Japan Set to Approve 1st Genome-edited Food for Market

Yomiuri Shimbun file photo
A University of Tsukuba researcher harvests genome-edited tomatoes in Tsukuba, Ibaraki Prefecture, in March 2018.

A tomato variety developed by a Tokyo-based start-up is likely to become the first genome-edited food on supermarket shelves in Japan.

A Health, Labor and Welfare Ministry expert panel will meet to discuss the issue this month. The company is expected to apply for government registration for the sale and distribution of genome-edited foods depending on the outcome of the expert panel meeting.

It is expected to be about a year or two before the tomatoes are available on the market even if approved because of the need to develop supply chains and other factors.

Current genome-editing technologies are more efficient than ever before, making it possible to modify genes as if editing sentences on a word-processor.

Technological advances have been made in life science studies and the development of medicines. According to researchers, breed improvements of agricultural products, which usually take 10 years or longer, can be done in only a few years with the technology.

The genome-edited tomato was jointly developed by Sanatech Seed Co., a University of Tsukuba spinoff company, and the university.

The company, which has received advice from the ministry, will submit the data it has collected to the expert panel.

Other companies have been making similar preparations with the ministry, but this is the first time that a sufficient amount of data has been prepared. It is highly likely that the company’s genome-edited tomato meets the conditions to be approved for commercialization, according to sources.

Compared to conventional varieties, the genome-edited tomato is richer in gamma-aminobutyric acid (GABA), which can prevent high blood pressure.

Conventional tomatoes have a gene that limits GABA levels. The company used genome editing technology to destroy part of this gene, to increase the amount of GABA in the new variety.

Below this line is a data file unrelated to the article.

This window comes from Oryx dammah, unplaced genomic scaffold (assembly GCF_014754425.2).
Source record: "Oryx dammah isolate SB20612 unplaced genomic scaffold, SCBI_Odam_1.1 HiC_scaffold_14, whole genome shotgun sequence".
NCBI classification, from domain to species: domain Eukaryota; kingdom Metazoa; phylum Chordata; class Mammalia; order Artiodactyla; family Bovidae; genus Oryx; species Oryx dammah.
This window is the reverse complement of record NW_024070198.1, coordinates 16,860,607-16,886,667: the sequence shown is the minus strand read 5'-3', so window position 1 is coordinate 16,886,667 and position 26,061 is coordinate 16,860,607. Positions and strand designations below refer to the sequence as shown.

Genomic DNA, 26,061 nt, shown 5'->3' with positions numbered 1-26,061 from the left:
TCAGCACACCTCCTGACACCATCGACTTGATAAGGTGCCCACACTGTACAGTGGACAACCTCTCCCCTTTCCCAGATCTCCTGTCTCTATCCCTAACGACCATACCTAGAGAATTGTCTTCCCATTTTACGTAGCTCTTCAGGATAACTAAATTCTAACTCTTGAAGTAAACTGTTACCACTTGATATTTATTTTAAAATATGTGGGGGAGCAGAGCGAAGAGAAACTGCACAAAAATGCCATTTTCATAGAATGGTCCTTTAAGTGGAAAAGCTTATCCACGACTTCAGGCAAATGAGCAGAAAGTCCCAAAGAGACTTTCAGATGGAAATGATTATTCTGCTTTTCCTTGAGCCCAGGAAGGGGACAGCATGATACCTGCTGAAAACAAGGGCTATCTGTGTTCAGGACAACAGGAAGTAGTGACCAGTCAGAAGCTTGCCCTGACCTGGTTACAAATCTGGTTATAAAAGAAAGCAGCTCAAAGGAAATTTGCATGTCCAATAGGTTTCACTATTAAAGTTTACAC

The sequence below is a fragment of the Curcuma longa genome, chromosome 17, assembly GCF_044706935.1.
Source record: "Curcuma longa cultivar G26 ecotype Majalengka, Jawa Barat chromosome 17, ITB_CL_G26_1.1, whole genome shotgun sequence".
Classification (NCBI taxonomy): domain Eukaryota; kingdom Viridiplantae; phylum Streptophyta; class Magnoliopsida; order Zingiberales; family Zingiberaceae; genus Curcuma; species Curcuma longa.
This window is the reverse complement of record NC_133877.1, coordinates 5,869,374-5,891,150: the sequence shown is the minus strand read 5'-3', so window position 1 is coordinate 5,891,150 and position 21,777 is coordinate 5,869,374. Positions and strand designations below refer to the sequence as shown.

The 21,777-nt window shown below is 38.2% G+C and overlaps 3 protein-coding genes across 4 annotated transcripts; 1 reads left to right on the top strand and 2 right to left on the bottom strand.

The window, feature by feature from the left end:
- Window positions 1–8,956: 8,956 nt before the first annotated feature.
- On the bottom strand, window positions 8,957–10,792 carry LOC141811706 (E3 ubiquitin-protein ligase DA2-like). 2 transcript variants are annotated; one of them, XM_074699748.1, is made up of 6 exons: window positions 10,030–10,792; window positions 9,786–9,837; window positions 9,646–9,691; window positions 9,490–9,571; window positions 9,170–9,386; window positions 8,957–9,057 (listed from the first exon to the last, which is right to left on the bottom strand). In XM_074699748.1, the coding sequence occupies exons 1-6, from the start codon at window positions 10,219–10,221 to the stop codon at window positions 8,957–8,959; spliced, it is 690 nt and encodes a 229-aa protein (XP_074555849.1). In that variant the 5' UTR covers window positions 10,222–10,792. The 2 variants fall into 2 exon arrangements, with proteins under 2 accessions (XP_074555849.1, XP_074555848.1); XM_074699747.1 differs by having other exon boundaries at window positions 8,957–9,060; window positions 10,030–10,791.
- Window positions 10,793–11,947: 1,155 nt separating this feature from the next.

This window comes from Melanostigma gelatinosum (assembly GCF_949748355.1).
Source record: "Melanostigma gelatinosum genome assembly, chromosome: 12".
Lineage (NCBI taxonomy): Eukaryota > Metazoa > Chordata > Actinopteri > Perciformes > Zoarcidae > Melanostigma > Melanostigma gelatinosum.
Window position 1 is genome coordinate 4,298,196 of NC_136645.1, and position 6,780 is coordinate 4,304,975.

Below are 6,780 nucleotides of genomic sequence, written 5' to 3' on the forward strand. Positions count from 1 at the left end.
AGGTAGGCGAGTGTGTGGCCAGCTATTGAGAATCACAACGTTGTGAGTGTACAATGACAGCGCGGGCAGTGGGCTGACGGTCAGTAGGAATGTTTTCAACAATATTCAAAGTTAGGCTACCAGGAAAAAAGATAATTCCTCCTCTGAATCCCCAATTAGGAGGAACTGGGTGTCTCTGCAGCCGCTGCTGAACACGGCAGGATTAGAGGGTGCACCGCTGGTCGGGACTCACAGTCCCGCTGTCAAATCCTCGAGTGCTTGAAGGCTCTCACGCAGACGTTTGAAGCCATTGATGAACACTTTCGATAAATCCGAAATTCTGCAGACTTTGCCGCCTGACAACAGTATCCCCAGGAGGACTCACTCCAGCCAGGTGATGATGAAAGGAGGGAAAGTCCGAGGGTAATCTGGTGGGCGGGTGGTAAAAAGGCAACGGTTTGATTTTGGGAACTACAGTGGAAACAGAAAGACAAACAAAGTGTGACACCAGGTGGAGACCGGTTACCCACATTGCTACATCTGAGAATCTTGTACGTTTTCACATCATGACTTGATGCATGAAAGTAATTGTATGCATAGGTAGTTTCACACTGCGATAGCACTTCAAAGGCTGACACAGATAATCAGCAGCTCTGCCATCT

Foods produced with genome-editing technologies can be made by introducing a foreign gene or by breaking a specific gene. In October last year, the ministry determined that editing technologies in which genes are broken are no different from those developed by conventional methods to improve breeds, and it established a registration system for such genome-edited foods.

When foreign genes are inserted into a food variety, the products are regarded as genetically modified foods, which need to be screened for safety under the Food Sanitation Law.

According to the ministry and other sources, there are eight kinds of genetically modified foods approved for commercial distribution in Japan, including corn that is resistant to harmful insects and soy that is resistant to specific chemical herbicides.

No genome-edited foods have yet been approved for sale in Japan.

Based on data to be submitted by the company, the expert panel will examine whether foreign genes were inserted into the tomato variety and whether it contains any allergy-causing substances, among other safety issues.

The ministry plans to accept the application from the company if the panel determines that there are no problems.

A new method of genome editing was invented in 2012, making it easier to genetically modify and improve breeds. The two American and French scientists who invented the method are to receive the Nobel Prize in Chemistry this year.